By: Roy Whitehouse – WIS International
WITH PORTUGAL being in the world media spotlight at the moment, due to the alleged abduction of Madeleine McCann, there has been a great deal made of the Secrecy of Justice that operates in Portugal.
Basically, it means that once an issue is in the Justice system, then all information surrounding the issue cannot be divulged to anyone outside the process.
With regard to a criminal investigation, this means that the law enforcement agency carrying out the investigation cannot give any information out to the media.
This includes the name of any person they may wish to interview or any aspect of their enquiry. They cannot say what is happening to forensic examinations or the result of them. If they take someone into custody, they will not give any information out as to the identity of that person.
In the present situation, in the McCann investigation, this lack of information to the press is causing them, the press, to speculate about what is happening with the investigation.
The main reason for this secrecy is to protect the investigation, so no information can get out to any person who may be involved with the crime. Another reason is to protect the identity of anyone that is suspected or eventually charged with an offence. These details are released at a later date if and when they are found guilty.
This secrecy also includes civil cases. Although the parties involved in a litigation are named at the outset, once the papers are in the court obtaining further information can be frustrating for an investigator.
We know that A is suing B for 5,000 euros. What we cannot find out is what it was for, and when it is likely to come to trial. The legal process is so slow, a simple suing for non payment can take a few years to be finalised. It can then be almost impossible to ascertain what the outcome was without making contact with the plaintiff.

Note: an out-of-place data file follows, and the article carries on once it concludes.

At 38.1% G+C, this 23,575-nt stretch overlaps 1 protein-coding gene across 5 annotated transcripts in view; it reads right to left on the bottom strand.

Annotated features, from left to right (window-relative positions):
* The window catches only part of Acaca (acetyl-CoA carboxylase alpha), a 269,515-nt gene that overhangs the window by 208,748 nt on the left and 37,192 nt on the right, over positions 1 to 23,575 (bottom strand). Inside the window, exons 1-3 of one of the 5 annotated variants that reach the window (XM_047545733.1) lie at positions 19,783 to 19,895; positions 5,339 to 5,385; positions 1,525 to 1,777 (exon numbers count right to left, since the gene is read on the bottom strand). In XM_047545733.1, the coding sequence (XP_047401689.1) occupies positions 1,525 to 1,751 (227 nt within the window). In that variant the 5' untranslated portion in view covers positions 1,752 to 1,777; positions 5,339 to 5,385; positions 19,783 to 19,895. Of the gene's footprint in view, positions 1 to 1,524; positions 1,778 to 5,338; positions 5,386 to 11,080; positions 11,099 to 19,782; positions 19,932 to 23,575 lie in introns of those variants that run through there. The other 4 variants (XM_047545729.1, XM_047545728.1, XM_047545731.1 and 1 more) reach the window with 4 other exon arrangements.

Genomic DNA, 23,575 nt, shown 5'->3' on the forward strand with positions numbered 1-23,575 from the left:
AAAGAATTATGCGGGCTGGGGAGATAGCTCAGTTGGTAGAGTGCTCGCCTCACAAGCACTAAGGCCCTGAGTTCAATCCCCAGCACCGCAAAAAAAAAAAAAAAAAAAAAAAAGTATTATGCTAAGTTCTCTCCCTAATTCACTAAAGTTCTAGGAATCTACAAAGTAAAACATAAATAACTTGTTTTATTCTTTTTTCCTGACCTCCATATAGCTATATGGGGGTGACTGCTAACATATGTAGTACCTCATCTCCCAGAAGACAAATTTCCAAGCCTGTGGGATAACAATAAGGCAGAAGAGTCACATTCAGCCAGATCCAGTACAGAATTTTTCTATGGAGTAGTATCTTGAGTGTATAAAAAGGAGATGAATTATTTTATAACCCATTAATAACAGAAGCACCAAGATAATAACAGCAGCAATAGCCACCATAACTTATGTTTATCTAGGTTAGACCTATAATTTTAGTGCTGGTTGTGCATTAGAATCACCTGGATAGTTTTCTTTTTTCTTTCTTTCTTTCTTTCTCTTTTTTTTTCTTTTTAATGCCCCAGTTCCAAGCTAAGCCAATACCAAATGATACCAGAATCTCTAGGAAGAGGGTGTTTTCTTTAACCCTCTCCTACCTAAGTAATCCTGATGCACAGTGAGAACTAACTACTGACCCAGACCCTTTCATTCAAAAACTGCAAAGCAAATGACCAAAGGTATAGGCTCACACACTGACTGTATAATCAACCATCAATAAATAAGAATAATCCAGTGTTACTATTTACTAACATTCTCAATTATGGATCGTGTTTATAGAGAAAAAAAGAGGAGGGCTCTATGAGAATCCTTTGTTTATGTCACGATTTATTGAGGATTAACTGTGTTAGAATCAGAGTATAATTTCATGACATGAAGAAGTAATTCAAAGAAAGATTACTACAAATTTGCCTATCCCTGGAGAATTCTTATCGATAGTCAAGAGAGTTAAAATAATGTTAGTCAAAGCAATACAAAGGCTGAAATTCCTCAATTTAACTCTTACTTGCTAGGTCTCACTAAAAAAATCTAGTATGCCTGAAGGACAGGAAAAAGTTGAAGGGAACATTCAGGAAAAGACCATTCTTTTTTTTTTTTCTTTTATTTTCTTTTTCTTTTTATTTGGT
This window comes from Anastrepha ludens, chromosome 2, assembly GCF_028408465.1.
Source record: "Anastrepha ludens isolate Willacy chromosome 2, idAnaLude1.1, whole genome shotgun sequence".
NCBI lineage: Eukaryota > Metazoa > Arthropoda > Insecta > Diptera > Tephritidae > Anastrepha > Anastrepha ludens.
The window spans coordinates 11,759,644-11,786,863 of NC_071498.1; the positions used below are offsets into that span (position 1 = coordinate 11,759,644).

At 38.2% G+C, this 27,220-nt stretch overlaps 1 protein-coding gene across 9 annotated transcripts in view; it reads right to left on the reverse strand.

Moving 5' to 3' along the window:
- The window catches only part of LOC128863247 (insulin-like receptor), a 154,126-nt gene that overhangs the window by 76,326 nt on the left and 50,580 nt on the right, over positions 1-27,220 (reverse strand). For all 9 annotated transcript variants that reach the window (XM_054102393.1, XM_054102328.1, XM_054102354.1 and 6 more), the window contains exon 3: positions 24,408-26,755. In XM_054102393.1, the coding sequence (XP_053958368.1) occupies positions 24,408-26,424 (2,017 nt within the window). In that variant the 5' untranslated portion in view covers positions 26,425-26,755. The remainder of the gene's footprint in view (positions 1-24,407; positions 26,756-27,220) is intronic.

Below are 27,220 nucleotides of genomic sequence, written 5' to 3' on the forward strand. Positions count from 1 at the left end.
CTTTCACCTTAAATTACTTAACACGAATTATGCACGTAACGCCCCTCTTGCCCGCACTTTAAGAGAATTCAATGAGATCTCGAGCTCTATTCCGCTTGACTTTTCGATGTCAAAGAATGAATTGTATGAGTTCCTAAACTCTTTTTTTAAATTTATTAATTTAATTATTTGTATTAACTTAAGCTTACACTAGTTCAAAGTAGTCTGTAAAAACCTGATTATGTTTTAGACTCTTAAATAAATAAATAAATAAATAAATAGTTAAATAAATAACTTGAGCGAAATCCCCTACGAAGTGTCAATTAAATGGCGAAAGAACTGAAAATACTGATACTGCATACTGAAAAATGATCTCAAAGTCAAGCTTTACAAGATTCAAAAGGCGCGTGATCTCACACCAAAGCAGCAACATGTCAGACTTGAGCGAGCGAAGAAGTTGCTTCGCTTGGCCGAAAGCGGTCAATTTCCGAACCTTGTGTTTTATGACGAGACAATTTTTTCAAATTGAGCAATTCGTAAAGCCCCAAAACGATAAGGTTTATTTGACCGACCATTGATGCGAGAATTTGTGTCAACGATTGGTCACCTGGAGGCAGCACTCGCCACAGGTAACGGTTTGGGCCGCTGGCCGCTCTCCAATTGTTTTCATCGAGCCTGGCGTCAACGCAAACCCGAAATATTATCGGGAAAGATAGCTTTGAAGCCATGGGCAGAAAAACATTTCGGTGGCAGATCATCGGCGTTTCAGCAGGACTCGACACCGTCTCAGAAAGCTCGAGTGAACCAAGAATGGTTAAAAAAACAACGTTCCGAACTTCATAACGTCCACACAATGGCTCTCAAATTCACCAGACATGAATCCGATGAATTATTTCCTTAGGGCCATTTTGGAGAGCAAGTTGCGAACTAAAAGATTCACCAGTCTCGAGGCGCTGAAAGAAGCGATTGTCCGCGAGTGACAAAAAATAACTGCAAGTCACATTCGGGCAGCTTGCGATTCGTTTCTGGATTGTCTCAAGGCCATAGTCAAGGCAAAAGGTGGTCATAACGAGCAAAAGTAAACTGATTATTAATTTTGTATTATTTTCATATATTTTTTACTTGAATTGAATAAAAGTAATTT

The present situation is certainly frustrating the members of the foreign press who are camped out in Praia da Luz, the town that Madeleine has disappeared from. This lack of information is certainly new to them and they do not like it.
I am sure that many Law agencies throughout the world would welcome this situation in their own countries, as we all know there has been many an investigation ruined by press involvement or printing information that investigating officers would prefer to keep out of the public domain.
In reality, in Portugal, if the press find information that is material to the investigation they should pass it to the police, once this has been done it is then subject to the secrecy laws.
One problem about the Secrecy of Justice is that the press can run reports based on speculation about how an investigation is progressing – but the police cannot make a statement correcting their articles. This then gives the public a false image of the truth.
There is now talk in the legal and government circles to look at the secrecy issue; hopefully they will end up with a fine balance that gives certain freedom to release information and protect the innocently accused.
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